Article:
The custom hunt for the drugs of tomorrow
Costly clinical tests, controversial experiments on animals, and undesired side effects for patients – the development of new drugs has many obstacles to overcome. With its modern analytical methods, biotechnology is becoming ever more important for medical research as a tool for the earliest possible testing of a preparation’s side effects.
Holger Wenschuh is still suffering a little from jetlag. A graduate chemist and Managing Director of the Adlershof biotech company JPT Peptide Technologies, he has just returned from a mile long tour of presentations in California. “In the USA there is a huge interest in our products,” he explained. Set up in 2004, his company specialises in peptides. These protein fragments can be synthesised from amino acids and, when combined on a biochip, help to analyse the effects e.g. of new vaccines.
JPT operates not only as a service provider, but also in drug research. Together with the Spanish companies IUCT and Leitat, this Adlershof company intends to enhance the effects of a chemotherapeutic agent that can be used against a range of cancerous tumours. “The agent is highly effective, but exhibits too great a toxicity on healthy cells as well,” confessed Wenschuh. The researchers are working on a synthetic molecule that docks specifically on cancer cells where it then releases the drug. Tumour cells differ from healthy ones in that they require a greater blood supply and increase production of certain protein receptors on their surfaces. “We want to develop a protein that bonds precisely to these receptors,” explained Wenschuh. The project has received 200,000 from EU funds. In the first stage, there will be tests in the Petri dish, and by 2013 the researchers want to demonstrate the success of their method in tests with mice. Wenschuh estimates at least ten years before a drug is produced that can be used on cancer patients.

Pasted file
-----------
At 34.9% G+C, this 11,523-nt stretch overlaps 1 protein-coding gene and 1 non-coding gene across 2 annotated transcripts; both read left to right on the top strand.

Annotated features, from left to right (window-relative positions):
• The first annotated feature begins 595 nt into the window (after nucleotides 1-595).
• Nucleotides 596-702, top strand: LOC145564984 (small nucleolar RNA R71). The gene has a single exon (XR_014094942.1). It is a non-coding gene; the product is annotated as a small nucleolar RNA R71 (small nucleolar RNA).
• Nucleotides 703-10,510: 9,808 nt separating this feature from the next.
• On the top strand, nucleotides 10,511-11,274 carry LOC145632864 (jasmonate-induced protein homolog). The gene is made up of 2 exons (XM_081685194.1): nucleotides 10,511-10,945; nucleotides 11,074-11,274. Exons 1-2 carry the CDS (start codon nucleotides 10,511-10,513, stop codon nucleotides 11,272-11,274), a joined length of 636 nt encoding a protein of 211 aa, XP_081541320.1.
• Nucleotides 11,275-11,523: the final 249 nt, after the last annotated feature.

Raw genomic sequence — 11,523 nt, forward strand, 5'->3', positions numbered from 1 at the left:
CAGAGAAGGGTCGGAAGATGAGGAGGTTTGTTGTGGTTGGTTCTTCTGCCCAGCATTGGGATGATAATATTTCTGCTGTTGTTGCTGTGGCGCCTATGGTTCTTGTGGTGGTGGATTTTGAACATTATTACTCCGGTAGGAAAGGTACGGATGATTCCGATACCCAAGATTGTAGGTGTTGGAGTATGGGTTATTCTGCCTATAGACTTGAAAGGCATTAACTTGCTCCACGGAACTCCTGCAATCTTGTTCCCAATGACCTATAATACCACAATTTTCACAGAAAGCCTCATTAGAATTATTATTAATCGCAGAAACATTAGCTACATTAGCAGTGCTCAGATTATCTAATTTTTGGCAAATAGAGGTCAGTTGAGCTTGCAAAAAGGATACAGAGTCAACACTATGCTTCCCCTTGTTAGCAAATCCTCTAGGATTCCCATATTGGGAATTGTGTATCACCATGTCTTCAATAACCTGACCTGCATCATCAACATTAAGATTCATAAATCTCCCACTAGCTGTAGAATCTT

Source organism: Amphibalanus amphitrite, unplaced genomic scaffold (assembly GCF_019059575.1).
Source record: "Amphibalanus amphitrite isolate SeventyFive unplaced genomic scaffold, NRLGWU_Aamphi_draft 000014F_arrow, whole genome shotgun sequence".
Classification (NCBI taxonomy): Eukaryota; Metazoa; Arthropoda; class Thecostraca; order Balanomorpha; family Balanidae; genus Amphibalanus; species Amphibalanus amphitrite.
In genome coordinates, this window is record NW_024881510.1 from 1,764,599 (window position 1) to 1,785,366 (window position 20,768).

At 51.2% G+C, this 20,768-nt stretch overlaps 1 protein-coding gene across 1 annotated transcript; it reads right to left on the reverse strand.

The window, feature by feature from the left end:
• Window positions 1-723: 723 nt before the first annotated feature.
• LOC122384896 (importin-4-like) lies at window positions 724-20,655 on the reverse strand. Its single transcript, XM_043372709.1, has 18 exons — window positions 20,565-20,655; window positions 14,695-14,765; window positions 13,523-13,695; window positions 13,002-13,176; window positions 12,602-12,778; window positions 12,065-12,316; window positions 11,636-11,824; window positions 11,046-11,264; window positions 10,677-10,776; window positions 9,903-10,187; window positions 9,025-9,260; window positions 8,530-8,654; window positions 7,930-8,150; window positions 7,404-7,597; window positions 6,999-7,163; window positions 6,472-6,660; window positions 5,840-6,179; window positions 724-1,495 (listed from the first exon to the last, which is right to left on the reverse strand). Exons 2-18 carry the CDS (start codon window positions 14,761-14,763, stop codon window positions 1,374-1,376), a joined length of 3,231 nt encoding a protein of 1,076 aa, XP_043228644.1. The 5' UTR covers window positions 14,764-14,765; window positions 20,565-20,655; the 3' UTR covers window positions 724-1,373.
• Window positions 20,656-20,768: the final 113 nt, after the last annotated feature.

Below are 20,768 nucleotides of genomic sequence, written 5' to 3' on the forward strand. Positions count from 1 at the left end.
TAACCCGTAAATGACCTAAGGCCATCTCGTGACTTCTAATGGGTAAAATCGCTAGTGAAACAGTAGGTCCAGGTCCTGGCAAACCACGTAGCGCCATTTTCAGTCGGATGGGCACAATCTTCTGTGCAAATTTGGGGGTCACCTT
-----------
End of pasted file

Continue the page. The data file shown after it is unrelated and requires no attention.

The unwanted side effects of drugs on human cells also occupy Hubert Köster, founder of the biotech company Caprotec. “Often, drugs react not only with the target protein, but also with others,” he explained, a graduate chemist who has already set up a number of successful biotech companies, adding that the consequences for patients include serious side effects. With their Capture Compound Mass Spectrometry (CCMS), Köster and his colleagues have developed an analytical technology that can fish out of a huge quantity of human proteins the culprits that cause the drug’s undesired interactions.
The Caprotec experts were able, for instance, to demonstrate why a drug to treat Parkinson’s disease can cause liver damage. CCMS molecules, however, can also be custom designed for the analysis of other drug groups, e.g. for reducing blood pressure or cholesterol levels. “That our technology can help us to understand interactions in the human proteome at an early stage is a huge cost advantage for the development of drugs – and could also contribute towards cutting costs in the health care system,” explained Köster. He can certainly look forward to a deluge of customer requests.
by Claudia Wessling
Please also read the back issues of the Adlershof Special in the archive. There you also can subscribe to the printed version of our magazine.
Most popular news by...
- Fuelling, version 2.0 – ideas in the field of electromobility:
- MagForce AG Receives Further Patent Related to NanoTherm® Therapy: European patent granted for nanoparticle-drug conjugat...
- Physicists let magnetic dipoles interact on the nanoscale for the first time: “Of great technical interest for future ha...
- Snap shots of one of life's central processes: Human Frontier Science Program provides funding of 900,000 US Dollars in su...
- HIGH TECH – LOW EX: For the future of energy eficiency: An interview with Beate Mekiffer, head of this pilot project in ...
- Adlershof Special 28: Renewable Energies: For the future of energy efficiency
- Climate Climbers: Building climatization by a façade greening system in Adlershof
- High-power diode lasers: Technology transfer the Berlin Way: Silke Pflueger, newly appointed member of ILS' Editorial Advi...
- Nucleus for innovative storage solutions: Approaches for a self-sufficient energy supply
- Tapping into heaven and earth: How renewable energies are utilised in the Technology Park Adlershof
- Veränderung in der Geschäftsführung der Adlershof Projekt GmbH: Gerhard W. Steindorf jetzt Geschäftsführer der Tempel...
- Der Schrittmacher: Auch heute, 18 Jahre später, ist Falk Fabich sichtlich engagiert, wenn er von der Neuordnung der Wisse...
- Carmen moderiert in Adlershof: 50 Jahre Deutsches Fernsehballett
- SPEKTRUM ADLERSHOF : Erste Mietfläche übergeben
- Der Mann, der Alfons Zitterbacke war:
- In stürmischen Zeiten:
- German U15 gegründet: HU und 14 weitere Universitäten wollen Forschungsbedingungen verbessern
- Für die moderne Frau bis Größe 50: Adlershofer CITYdirndl hat alles - außer Trachten
- HU-Start-up BetterTec startet Taxi-App BetterTaxi in Berlin: Unkomplizierte Taxibuchung dank Ein-Klick-Bestellung